Image of wrestlers from Wikimedia Commons. Fragrance images from Fragrantica.

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Gestures of affection

Originally uploaded by Ed Yourdon

 

Well, it’s the big ol’ V D today… Valentine’s Day, that is. I have a hard time celebrating it – one really rotten Valentine’s Day experience, and it hasn’t been the same for me since – and of course it’s gotten horribly commercial, but still. I think it’s a good idea to express romantic feelings at least once a year, and some people need that kick-in-the-pants from the calendar.

I know people who hate the idea of being told to do something romantic, and it’s true that if you’re already doing something romantic for your significant other throughout the year, Valentine’s Day is pretty superfluous.  I don’t think there’s a great need for spendy presents of diamonds and huge bouquets of roses and $200 dinners at the fanciest restaurant in town – I’d much rather have a hand-written note and some Together Time.

I like the reminder that I need to spend some time thinking about The CEO and why I married him, and why I want to continue being married to him.  I mean, he can drive me nuts (and vice versa, I’m absolutely sure), but this is the guy that I said “for better or for worse” to, almost nineteen years ago, and I meant it.  Love you, J.

This evening, I’ll make a nice dinner, and then we’ll send the kids to bed… nudge nudge wink wink.  I’ll probably be wearing Citizen Queen.  I want to still be holding J’s hand fifty years from now, so we should do a little cuddling now, don’t you think?

Wishing everyone some romance today – even if you just treat yourself to your favorite little luxury.  (If you don’t love you, nothing anybody else does is ever going to make any difference.)

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Monday, Feb. 7: Chilly but not unbearably so today. SOTD: To go with my pearls and apple-green sweater, I wore Climat. I might like it best for the first hour, when it’s all green galbanum and cool white flowers, and yet you sense the civetty warmth lurking underneath.

Received a cheapie eBay purchase in the mail today. I found a mention on a blog of an inexpensive fragrance that, to the blogger, mimics a pricey scent that I just adore, and which I only have a small decant of. I spritzed on the smell-alike and laughed out loud: it reminds me not only of the one the blogger mentioned, but also of a newer fragrance, also upscale. I may do a comparative review later, and I’ll mention names then. There is an essential cheapness to the smell-alike, and the resemblance to the Expensive Niche Thing only lasts about fifteen minutes or so, after which the resemblance to the Upscale Moderately-expensive Thing (which I did not love) takes over. However, the scale of Fun: Cost is probably greater than the last experience I had at the movie theater. (I took Bookworm to see “Harry Potter and the Deathly Hallows, Part I.” The movie wasn’t bad, but the people sitting in front of us were up and down and up and down the aisle every eight minutes on average, and the doors at the back of this elderly theater let in light and noise, and the movie viewing was no better – and maybe less enjoyable – than watching a DVD at home on our 19” TV screen, with the lights on and people demanding food… Grrrr.) So, anyway, I’m working on a Fragrance Throwdown for this scent.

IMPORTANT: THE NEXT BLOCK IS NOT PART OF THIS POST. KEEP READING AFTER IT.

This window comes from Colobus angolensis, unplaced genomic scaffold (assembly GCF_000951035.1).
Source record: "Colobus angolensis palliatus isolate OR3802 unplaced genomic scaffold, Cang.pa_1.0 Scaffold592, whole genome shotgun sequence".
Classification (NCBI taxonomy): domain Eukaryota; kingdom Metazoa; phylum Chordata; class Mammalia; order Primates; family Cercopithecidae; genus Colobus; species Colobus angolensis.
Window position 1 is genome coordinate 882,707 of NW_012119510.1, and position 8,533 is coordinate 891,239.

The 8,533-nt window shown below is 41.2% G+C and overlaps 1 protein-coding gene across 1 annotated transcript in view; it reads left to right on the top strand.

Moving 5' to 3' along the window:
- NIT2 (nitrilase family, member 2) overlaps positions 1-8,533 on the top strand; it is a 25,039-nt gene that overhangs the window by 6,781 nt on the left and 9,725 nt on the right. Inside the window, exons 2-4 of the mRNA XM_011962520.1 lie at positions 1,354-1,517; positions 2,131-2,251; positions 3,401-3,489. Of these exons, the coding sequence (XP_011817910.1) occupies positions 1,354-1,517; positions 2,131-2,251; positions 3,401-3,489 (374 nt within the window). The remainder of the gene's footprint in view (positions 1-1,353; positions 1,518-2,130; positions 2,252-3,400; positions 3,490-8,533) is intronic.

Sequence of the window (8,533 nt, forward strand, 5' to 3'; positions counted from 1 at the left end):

Tuesday, Feb. 3: The CEO’s bottle of Acqua di Gio is getting low, so he asked me to find him something new, “something that makes you want to nuzzle me,” he said. I’ve got a few samples of (so-called) masculine fragrances for him to try, and we’ll see how they go.

Wednesday, Feb. 2: SOTMorning: Parfumerie Generale L’Oiseau de Nuit, which was quite nice, if a bit derivative – it reminds me of Shalimar for some time. Eventually it develops that resiny-balsamy thing that I hate so much, and that I cannot quite identify. (Great name, though.)

SOTAfternoon: Alahine. Yum. Started a new small group Bible study this evening; I hope it continues to be as good as it started.

Bad news on the masculine fragrance front: I really liked Encre Noire, but The CEO tried it today, and commented that it smelled like smoke to him. “What, like you’ve been smoking?” I asked. “No, like woodsmoke. I don’t want to smell like woodsmoke.” It wasn’t at all like that on me, but SSS Winter Woods was, and that’s not a comfortable situation: to smell as if you are becoming ham.

His further comment: Hugo by Hugo Boss is off the list too. “This smells like old guys,” he said.

Thursday, Feb. 3: It snowed last night, all of half an inch, and school was closed today. I’m still baffled. I know that this was supposed to be an early-release day for parent-teacher conferences, but I’m so annoyed by the hit-or-miss scheduling. Temps got up to 36F today, so the snow was gone by 11 am. Grrr.

I started out thinking I should wear something new and review it, so I pulled out a tiny bottle of DSH Perfumes Cielle and put it on. It was ethereally pretty for half an hour, and then I couldn’t smell it anymore, so I gave in and just wore Mary Greenwell Plum. I’ll get back to Cielle in the springtime; it’s a very nice jasmine.

Went to bed in Shalimar Light, re-reading Elizabeth George’s “advice to authors” book, Write Away, which really is wonderful. I must get back to revising my NaNo novel… but first, I have to clean out the family room and paint it. Like, this week.

Friday, Feb. 4: Hard frost outside. No school due to more parent-teacher conferences – I didn’t need those this grading period, everybody came home with all A’s. I’m a little disappointed with the “effort” grades on Taz’ report card; apparently he’s figured out how to make decent grades without trying very hard.